Surveillance states are a characteristic of dictatorships. The one-party, or one person, state typically restricts dissenting opinions that clash with the monopolistic status quo. The controversy involving the NSA brings to mind other countries methods of spying on their citizens. Even though the NSA is searching for possible terrorists, they are data mining hundreds of millions of U.S. citizens in their pursuit for national security. The United States is not the only surveillance state in the world; there are subtle differences between what the government utilizes their citizens’ data for.
Below is a list of some of the countries that spy on their people. They range from our allies to enemies and in-between. The result is an international spying problem with leaks, crackdowns, covert information sharing, and hacking taking place. At least the United States are searching for external threats and not behaving like an oppressive dictatorship.
How countries like China and Iran “observe” their media and crack down on opposing views would not be tolerated in the United States. The United States does not send people to jail just because they disagree with their government. The Constitution sees to that. However, this is a slippery slope that could lead to further extremes years from now if this continues without change.
People cannot simply stop using their smart phones or cease to surf the Internet. A more restrictive surveillance strategy, such as Senator Rand Paul may advocate, would be viewed as profiling, but a wider net would appear oppressive, regardless of how subtle the end result is. This collection of metadata is knowledge and knowledge is power. Power can corrupt.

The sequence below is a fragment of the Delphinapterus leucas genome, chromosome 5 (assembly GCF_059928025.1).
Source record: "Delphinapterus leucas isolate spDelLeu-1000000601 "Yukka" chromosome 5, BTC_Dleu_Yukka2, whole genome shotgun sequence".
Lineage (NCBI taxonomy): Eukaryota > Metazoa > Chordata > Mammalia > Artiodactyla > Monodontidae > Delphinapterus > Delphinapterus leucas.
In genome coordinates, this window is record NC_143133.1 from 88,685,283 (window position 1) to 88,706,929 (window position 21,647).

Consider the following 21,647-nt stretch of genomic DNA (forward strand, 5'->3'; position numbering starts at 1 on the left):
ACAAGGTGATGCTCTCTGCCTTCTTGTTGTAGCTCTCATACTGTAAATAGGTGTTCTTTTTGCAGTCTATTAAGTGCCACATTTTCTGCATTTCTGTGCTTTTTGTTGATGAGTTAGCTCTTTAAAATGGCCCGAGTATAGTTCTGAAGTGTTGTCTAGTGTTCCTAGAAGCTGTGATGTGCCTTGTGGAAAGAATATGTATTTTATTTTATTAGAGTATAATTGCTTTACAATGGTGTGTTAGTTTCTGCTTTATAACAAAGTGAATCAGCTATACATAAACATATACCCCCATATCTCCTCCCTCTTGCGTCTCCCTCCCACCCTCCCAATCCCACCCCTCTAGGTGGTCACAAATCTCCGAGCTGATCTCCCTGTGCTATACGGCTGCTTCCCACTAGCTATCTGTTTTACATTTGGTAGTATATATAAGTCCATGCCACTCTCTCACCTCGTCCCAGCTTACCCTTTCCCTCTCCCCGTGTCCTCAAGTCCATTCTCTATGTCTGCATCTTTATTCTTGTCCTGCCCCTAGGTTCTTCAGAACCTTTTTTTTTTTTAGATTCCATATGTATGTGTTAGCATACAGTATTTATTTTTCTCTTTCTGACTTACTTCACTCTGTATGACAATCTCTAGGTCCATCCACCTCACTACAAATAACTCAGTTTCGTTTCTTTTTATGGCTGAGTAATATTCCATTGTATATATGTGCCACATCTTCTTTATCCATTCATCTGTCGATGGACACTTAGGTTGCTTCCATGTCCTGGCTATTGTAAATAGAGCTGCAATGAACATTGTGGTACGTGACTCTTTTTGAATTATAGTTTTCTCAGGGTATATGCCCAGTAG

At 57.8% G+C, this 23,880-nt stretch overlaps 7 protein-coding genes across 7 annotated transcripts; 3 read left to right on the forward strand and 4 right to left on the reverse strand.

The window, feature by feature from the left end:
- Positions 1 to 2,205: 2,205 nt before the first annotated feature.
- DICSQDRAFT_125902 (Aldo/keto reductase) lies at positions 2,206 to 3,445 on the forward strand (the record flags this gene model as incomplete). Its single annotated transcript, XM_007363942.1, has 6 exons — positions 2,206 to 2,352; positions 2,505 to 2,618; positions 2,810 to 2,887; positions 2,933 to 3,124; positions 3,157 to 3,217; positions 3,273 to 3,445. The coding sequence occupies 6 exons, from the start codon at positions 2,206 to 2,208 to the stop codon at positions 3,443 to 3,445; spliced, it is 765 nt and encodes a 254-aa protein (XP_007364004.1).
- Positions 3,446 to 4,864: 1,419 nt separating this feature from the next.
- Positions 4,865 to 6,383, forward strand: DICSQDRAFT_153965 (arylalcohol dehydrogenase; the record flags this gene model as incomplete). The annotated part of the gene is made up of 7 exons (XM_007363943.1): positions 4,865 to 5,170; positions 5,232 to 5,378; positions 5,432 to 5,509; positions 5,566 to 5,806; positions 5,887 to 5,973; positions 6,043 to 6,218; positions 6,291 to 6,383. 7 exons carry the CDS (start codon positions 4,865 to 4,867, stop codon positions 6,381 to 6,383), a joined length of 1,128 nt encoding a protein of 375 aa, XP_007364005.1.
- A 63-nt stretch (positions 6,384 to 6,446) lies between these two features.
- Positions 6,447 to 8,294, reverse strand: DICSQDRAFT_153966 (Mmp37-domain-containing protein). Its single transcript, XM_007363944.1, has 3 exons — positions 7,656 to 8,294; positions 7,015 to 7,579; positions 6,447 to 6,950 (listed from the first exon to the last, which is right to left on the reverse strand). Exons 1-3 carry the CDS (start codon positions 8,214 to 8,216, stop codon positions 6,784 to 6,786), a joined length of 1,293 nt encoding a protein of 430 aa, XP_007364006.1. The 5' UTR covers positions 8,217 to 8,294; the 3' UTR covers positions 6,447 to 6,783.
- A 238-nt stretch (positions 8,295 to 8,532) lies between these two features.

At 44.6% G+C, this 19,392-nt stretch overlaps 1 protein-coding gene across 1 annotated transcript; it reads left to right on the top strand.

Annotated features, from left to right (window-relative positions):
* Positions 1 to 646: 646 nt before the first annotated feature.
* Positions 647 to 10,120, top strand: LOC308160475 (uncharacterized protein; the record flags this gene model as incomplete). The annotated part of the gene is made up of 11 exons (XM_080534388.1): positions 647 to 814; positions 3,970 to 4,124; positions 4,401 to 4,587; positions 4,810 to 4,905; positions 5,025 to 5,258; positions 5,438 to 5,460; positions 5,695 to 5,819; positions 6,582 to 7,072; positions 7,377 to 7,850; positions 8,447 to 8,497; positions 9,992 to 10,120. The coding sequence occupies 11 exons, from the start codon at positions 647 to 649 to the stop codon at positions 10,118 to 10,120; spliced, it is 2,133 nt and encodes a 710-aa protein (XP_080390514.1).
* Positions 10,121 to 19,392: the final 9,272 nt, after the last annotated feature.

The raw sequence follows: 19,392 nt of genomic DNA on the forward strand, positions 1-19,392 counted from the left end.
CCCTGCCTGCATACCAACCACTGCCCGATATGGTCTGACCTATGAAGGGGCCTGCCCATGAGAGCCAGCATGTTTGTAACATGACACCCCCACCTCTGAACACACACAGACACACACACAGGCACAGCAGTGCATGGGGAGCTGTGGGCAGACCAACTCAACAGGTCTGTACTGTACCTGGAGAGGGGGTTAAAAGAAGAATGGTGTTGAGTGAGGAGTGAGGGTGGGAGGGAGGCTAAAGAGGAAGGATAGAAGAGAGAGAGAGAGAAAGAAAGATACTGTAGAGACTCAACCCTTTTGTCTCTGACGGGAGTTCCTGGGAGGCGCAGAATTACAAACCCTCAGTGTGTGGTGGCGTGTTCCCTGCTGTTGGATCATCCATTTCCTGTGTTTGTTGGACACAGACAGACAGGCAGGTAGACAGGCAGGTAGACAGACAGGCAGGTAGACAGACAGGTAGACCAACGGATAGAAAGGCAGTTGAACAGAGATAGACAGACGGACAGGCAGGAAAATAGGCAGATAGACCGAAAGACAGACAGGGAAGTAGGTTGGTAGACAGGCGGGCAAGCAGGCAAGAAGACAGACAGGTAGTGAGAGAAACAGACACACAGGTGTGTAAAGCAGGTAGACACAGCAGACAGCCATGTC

The fact that these matters involve national security, specifics are hard to come by. Although the general theme has been that the intelligence gathering has not broken any laws. Opponents would likely claim that even though no laws were broken, the legal parameters could be molded to ensure that nothing illegal takes place, raising ethical arguments.
Does the United States really wish to be compared to these types of nations?
Bashar Al-Assad has assured his reign for so many years by keeping a keen on the Syrian people. The Syrian regime is not only attacking rebels through standard military warfare, they have a clear edge in cyber warfare as well. A Reporters Sans Frontieres (RSF, Journalists Without Borders) released a report in March about the proliferation of cyber surveillance.
Syria’s estimated five million internet users are being watched and censored by the Syrian Telecommunications Establishment and the Syrian Computer Society. It is not simply journalists who are being targeting for their oppositional opinions, but 18 internet users were jailed as well.
China is aiding Iran censor and monitor their internet users. Well before Snowden told the world about PRISM, the Telecommunications Company of Iran (TCI) purchased specific networking equipment from Chinese firm, ZTE with the purpose of increasing their monitoring capabilities. Landlines and internet traffic operate through TCI and the data is accessed by Iran’s Supreme Council on Cyberspace.
The Iranian government may not have anything like PRISM yet, but Google has accused the government of a phishing-scheme. The purpose was likely to gather intelligence prior to the presidential elections. This is nothing new. Journalists have been easy targets for their access to reach multitudes of people.